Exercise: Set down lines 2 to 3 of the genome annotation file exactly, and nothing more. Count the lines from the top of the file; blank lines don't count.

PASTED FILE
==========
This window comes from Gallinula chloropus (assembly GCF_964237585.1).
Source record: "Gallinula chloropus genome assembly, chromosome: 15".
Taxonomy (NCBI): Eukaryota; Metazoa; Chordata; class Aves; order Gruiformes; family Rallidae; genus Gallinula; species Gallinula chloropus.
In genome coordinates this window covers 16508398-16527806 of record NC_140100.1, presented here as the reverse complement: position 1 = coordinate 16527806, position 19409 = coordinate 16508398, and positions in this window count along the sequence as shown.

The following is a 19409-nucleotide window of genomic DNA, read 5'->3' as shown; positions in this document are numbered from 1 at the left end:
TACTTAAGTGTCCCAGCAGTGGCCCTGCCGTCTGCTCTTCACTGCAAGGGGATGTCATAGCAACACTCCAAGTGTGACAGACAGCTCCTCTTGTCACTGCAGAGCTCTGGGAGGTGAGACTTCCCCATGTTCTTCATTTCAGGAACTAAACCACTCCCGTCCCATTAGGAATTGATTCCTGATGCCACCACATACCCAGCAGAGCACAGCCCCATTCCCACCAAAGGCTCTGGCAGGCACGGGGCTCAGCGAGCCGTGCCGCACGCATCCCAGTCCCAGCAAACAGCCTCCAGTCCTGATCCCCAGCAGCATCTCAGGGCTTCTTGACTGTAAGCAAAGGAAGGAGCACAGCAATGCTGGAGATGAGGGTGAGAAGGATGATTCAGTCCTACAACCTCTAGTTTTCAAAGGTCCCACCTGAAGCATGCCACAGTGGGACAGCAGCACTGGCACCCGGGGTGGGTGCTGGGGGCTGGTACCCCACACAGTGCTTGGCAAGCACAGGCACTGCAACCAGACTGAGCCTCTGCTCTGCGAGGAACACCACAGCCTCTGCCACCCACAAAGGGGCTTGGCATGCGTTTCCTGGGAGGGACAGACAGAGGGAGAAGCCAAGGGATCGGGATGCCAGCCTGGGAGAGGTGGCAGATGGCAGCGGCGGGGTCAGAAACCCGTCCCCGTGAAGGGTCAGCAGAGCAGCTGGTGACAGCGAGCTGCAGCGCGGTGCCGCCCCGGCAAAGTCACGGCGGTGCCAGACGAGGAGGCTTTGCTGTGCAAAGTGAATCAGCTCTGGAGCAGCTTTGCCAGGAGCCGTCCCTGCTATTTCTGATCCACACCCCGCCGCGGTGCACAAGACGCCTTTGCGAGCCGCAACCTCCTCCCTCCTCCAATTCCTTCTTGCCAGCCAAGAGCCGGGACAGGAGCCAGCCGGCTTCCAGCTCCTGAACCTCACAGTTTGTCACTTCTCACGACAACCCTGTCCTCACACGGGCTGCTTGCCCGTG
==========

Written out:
Source record: "Gallinula chloropus genome assembly, chromosome: 15".
Taxonomy (NCBI): Eukaryota; Metazoa; Chordata; class Aves; order Gruiformes; family Rallidae; genus Gallinula; species Gallinula chloropus.